Connecticut’s Department of Energy & Environmental Protection (DEEP) has begun the 2013 autumn stockings of broodstock Atlantic salmon.
Last week DEEP’s Inland Fisheries Division released 300 salmon into the Naugatuck River and Mount Tom Pond and 300 salmon into the Shetucket River and Crystal Lake (Ellington), according to a department release.
“Atlantic salmon are renowned for their size, beauty and fighting ability,” said Peter Aarrestad, Director of DEEP’s Inland Fisheries Division in the release. “The Atlantic salmon recreational fishery has become quite popular, and catching one of these large leapers provides a thrilling experience for anglers.”
The Atlantic salmon being stocked in Connecticut were raised in the Kensington State Fish Hatchery and are the progeny of sea-run fish that returned to the Connecticut River. Salmon at this hatchery were raised to provide eggs for the Connecticut River Atlantic Salmon Restoration Program that began in 1967. Since 1992, surplus and spawned fish from this program were made available to provide a recreational fishery for Connecticut anglers.
In 2012 the Connecticut River Atlantic Salmon Restoration Program was discontinued due to storm damage at a federal hatchery. Since then, DEEP developed a “Legacy Program” to maintain recreational fishery for Atlantic salmon in Connecticut and to preserve the strain of southern Atlantic salmon that had been developed during the restoration effort.
“DEEP will continue to stock salmon fry, although at a much reduced rate, into a limited number of areas with the best habitat on several tributaries to the Connecticut River that were part of the restoration program,” said Aarrestad in the release. “Continuing to spawn salmon at the hatchery will also allow a popular educational program, Salmon-in-Schools, to continue and assist with research of Atlantic salmon in natural habitats.”
The salmon released last week for the fishery range in weight from 2-6 pounds. In early October, approximately 400 additional fish in the same size range will be available for stocking, according to the release. Following spawning later this fall, DEEP expects several hundred additional salmon from the Kensington Hatchery will be available for stocking in November. These fish will range in weight from 3 to 15 pounds each.
Atlantic salmon broodstock stocked in the Shetucket and Naugatuck Rivers are typically released into three designated Atlantic Salmon Broodstock Areas:
- Between Scotland Dam (Scotland) and Occum Dam (Norwich) on the Shetucket River
- The “Campville Section” of the upper Naugatuck River from Route 118 downstream to the Thomaston Flood Control Dam (Litchfield-Thomaston)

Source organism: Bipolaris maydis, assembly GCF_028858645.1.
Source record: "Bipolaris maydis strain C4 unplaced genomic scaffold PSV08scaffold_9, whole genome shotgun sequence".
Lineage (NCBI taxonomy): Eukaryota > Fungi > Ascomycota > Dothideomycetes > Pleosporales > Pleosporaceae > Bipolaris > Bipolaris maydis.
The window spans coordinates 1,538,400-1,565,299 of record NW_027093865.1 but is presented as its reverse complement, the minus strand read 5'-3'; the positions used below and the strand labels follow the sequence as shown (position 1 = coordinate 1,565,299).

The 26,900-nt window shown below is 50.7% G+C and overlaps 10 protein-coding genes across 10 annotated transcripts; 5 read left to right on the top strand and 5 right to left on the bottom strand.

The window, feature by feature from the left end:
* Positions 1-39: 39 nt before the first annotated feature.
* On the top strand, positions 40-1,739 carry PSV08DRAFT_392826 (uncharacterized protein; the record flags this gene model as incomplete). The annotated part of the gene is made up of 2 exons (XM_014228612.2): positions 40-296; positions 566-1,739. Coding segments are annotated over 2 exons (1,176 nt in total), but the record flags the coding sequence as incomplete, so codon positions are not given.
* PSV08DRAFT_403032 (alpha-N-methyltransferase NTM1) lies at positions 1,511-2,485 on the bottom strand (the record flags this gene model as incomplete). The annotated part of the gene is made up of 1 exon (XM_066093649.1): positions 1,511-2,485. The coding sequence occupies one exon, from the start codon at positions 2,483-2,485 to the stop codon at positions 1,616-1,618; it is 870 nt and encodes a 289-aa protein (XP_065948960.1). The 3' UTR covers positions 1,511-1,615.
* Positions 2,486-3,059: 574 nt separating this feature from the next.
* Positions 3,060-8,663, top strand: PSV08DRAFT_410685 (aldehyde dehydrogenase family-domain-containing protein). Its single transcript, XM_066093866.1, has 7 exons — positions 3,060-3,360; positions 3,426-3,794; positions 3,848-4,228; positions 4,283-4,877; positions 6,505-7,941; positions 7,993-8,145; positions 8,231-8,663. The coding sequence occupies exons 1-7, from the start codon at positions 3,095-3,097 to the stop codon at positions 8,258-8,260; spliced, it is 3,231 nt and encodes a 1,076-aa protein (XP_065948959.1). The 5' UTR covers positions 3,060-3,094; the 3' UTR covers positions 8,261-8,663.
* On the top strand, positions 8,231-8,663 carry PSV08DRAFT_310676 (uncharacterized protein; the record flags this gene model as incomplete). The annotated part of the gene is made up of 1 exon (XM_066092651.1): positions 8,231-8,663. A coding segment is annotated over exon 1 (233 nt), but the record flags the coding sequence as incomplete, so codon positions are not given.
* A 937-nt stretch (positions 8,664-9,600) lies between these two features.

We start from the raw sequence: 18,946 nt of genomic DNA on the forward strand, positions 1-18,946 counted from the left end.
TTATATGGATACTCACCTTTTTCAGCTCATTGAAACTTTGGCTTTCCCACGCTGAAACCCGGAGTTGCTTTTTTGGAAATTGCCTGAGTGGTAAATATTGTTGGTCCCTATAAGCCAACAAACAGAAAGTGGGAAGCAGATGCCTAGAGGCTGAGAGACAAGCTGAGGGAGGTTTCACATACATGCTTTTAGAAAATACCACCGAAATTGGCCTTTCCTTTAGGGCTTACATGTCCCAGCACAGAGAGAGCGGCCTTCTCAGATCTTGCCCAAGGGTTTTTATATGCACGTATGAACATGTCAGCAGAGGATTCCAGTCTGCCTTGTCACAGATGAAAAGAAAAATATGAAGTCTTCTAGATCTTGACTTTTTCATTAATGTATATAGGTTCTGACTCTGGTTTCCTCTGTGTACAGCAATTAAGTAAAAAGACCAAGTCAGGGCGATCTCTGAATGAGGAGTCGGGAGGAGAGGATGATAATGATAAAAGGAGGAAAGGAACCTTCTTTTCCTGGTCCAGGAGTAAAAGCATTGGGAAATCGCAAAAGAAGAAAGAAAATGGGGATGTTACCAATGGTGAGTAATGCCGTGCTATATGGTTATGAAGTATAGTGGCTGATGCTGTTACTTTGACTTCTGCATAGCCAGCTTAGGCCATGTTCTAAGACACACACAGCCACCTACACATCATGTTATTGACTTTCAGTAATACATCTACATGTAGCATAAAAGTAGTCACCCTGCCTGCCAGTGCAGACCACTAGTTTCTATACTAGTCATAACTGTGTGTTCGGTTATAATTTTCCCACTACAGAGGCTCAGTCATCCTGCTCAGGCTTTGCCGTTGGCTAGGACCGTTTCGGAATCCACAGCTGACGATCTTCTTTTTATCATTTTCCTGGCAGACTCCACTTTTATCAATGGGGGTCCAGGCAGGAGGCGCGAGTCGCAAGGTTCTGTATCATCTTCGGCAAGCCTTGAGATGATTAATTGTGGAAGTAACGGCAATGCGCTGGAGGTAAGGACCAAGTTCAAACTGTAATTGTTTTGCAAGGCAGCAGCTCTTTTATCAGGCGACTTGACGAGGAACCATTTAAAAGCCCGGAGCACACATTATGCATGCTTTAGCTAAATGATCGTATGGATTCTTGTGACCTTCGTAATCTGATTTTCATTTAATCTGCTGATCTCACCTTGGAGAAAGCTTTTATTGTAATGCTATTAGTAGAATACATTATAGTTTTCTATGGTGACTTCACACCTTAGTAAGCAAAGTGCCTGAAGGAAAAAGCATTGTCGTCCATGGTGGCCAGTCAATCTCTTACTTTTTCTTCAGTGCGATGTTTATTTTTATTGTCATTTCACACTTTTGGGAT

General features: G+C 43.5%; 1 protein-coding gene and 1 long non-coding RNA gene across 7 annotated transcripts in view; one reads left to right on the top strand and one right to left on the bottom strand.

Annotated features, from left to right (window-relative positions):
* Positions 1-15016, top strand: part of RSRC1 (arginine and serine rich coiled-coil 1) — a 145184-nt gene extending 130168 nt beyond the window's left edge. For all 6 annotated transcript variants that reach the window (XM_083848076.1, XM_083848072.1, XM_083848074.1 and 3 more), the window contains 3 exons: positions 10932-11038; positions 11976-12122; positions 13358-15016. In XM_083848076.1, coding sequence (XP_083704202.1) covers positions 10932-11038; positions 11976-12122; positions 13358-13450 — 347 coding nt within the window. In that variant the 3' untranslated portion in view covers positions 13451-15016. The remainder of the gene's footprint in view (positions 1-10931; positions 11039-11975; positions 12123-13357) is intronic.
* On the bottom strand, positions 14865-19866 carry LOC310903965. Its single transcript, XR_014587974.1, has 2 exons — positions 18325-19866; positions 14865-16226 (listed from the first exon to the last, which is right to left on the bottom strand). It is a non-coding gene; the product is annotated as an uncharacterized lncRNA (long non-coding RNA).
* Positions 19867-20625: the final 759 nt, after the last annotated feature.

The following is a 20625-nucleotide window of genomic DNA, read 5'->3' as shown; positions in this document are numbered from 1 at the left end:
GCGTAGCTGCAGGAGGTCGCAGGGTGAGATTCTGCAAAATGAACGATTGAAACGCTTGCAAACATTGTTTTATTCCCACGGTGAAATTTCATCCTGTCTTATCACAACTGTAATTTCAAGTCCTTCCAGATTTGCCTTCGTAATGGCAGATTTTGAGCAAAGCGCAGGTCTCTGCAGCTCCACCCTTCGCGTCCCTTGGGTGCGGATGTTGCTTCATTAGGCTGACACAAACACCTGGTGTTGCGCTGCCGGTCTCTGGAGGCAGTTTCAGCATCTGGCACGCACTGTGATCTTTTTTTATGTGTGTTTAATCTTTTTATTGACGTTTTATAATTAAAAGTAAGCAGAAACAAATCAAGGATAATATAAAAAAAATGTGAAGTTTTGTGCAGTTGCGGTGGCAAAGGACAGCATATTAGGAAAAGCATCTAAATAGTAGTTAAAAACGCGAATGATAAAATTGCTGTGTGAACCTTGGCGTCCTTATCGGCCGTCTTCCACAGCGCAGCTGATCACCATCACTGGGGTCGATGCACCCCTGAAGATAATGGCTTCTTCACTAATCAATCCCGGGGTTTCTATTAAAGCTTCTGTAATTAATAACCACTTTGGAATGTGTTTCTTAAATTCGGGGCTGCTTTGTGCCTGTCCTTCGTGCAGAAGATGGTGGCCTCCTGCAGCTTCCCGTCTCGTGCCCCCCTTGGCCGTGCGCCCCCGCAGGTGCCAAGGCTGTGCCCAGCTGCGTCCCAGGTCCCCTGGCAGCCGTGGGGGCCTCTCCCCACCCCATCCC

- The “Beacon Falls Section” of the lower Naugatuck from Prospect Street (Naugatuck) downstream to Pines Bridge Road (Route 42 bridge, Beacon Falls).
Salmon Fishing: Where, When and How Many?
Anglers are allowed to fish for salmon in the Naugatuck River from the confluence of the East and West Branches (Torrington) downstream to the Housatonic River (Derby). Anglers may also fish for Atlantic salmon in the Housatonic River downstream of Derby Dam. On the Shetucket River, anglers can fish for salmon downstream from the Scotland Dam (Windham) to the Water Street Bridge in Norwich (the first bridge upstream of Norwich Harbor).
In the Naugatuck, Housatonic and Shetucket Rivers, the daily creel limit for Atlantic salmon is one fish per day through September 30, 2013.
From October 1 through November 30, angling for Atlantic salmon is restricted to catch-and-release only.
From December 1, 2013, through March 31, 2014, the daily creel limit for Atlantic salmon will be one.
During the open season in the rivers, the legal method for taking Atlantic salmon is limited to angling using a single fly, or an artificial lure with a single free swinging hook and no additional weight can be added to the line above the fly or lure.
From October 1st through March 31st, fishing for other species in the designated Atlantic Salmon Broodstock Areas is restricted to the gear legal for Atlantic salmon.
In 2007 DEEP began stocking selected lakes with broodstock Atlantic salmon. This fall, Mount Tom Pond and Crystal Lake are again being stocked. Anglers may also very occasionally catch salmon that have held over from previous stockings of Beach Pond, Long Pond (Ledyard/North Stonington), Mashapaug Lake and Nells Rock Reservoir (Shelton).
The regulations for broodstock Atlantic salmon released into lakes and ponds are different from the regulations for salmon in the Naugatuck, Housatonic and Shetucket Rivers. In each lake, the regulations for methods, seasons and minimum lengths for salmon are the same as for trout in that specific water body but the daily creel limit is one salmon per day.
The specific regulations for salmon fishing in lakes that have been stocked with Atlantic salmon can be found in the 2013 Connecticut Angler’s Guide
Regulations for broodstock Atlantic salmon stocked into lakes and ponds will also be posted at each water body. Anglers can also contact DEEP’s Inland Fisheries Division (860-424-FISH) for more information.
— Information from the Department of Energy and Environmental Protection